Beware of Natural Supplements for Increased Sexual Desire and Weight Loss

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Many consumers believe that nutritional supplements are natural and therefore safe. In fact, the Council for Responsible Nutrition reported in 2017 that 87% of U.S. consumers believe that nutritional supplements such as vitamins, minerals, herbs, plant foods, oils, microbiome bacteria, and amino acids are safe and effective and effective, according to the report. Unfortunately, their confidence may be misplaced when it comes to supplements for male sexual dysfunction and weight loss.

According to the Food and Drug Administration, 776 supplement products by 146 different manufacturers sold between 2007 and 2016 contained synthetic/prescription drugs. Most of these products were marketed for only two symptoms: sexual enhancement (45.5%) or weight loss (40.9%). Most recently, on November 30, 2018, the FDA advised consumers not to purchase the product Willy Go Wild, which is sold online and in some retail stores, because it contains a hidden prescription drug.

Why is this a problem?

As a pharmacist and researcher of nutritional supplements, I am concerned about these prescription drugs being hidden in dietary supplements. This puts patients at risk and leads people to attribute the efficacy and harm they experience to the herb rather than the real culprit, the added drug. This makes it difficult for doctors and pharmacists to determine which patients should use these natural remedies and which should avoid their use.

Dangerous sex-enhancing drugs.

It is considered cheating for pharmacists to fill prescriptions for erectile dysfunction (ED) drugs such as Viagra, Levitra, and Cialis if the patient is taking nitroglycerin pills or sprays or nitrates such as isosorbide mononitrate. These nitrates are often used to treat chest pain and heart failure, and when combined with ED drugs, as the FDA has announced that the makers of Willie Go Wild have done, can cause a sudden drop in a patient’s blood pressure. This can result in hospitalization or even death.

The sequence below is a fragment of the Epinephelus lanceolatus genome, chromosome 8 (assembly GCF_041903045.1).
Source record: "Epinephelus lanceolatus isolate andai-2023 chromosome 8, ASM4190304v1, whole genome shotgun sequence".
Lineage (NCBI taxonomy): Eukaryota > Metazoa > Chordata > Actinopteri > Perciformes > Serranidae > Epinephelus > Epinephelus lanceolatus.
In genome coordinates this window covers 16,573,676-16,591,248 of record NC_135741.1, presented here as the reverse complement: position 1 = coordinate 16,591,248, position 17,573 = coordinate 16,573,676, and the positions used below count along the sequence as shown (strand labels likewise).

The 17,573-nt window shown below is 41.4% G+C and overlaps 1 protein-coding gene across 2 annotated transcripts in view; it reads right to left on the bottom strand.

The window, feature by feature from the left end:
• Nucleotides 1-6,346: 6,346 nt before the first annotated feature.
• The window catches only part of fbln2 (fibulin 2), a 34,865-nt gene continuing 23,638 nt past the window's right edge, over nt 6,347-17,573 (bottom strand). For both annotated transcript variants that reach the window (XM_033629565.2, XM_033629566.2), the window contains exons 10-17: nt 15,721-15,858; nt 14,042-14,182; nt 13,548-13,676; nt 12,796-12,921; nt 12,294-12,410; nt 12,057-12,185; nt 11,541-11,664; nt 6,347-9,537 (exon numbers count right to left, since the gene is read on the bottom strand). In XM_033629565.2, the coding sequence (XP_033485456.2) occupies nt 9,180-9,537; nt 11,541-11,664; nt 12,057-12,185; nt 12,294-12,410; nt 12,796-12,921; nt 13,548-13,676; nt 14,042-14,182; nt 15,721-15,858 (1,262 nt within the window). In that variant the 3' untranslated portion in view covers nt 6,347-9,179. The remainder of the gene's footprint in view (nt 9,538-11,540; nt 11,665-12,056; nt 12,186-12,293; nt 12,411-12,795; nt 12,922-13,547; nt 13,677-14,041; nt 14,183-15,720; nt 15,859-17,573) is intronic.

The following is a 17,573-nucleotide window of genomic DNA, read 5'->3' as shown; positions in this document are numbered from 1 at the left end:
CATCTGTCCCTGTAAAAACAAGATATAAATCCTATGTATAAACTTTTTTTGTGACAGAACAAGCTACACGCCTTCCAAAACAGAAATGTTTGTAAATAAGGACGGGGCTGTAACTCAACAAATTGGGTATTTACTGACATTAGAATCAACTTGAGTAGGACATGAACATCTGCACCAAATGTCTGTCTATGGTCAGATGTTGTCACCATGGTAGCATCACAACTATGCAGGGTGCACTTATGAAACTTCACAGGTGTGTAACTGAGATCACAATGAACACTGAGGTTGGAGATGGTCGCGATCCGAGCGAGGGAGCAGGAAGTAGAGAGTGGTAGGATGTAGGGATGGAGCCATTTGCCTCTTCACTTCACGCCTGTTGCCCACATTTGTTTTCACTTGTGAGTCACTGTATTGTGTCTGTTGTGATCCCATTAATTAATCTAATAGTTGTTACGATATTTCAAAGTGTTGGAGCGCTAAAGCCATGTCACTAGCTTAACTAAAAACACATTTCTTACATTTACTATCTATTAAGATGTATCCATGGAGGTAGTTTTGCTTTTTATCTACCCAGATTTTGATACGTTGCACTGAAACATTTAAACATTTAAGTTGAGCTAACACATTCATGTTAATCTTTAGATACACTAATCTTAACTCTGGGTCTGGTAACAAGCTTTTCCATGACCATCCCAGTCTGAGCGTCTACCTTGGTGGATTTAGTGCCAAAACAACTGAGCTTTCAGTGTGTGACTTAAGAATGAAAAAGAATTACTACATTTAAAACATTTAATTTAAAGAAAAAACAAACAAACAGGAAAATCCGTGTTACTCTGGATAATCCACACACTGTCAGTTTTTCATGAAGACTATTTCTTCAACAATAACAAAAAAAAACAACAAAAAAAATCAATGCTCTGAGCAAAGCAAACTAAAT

Some patients taking nitrate-based drugs rely on so-called natural foods because they cannot safely take ED medications. If they had purchased one of the 353 contaminated products, they would still have obtained the same active ingredients.

In addition, prescription erectile dysfunction drugs can cause priapism, an emergency situation that can irreparably damage the penis. The higher the dose, the higher the risk. In other words, suppose you tried to enhance your prescription erectile dysfunction medication with a herbal remedy, only to find that you were instead taking the active ingredient in the prescription drug. There have been cases of congenital testicular inflammation caused by herbal medicines for sexual dysfunction.

ED medications and antidepressants

Some other dietary supplements for male enhancement have a drug called daptoxetine added; the FDA has not approved this for any reason, including sexual dysfunction. People taking other serotonin-enhancing drugs for depression or bowel problems are likely to develop a condition called serotonin syndrome if they are inadvertently exposed to this undisclosed drug. Serotonin syndrome is a life-threatening problem that can include high body temperature, muscle rigidity, seizures, and kidney damage.

The appetite suppressant sibutramine was removed from the U.S. market by the FDA in 2010 because its use increased the risk of heart attack and stroke. However, 269 supplement products claiming weight loss contained sibutramine, as well as the stimulants ephedrine and fenfluramine.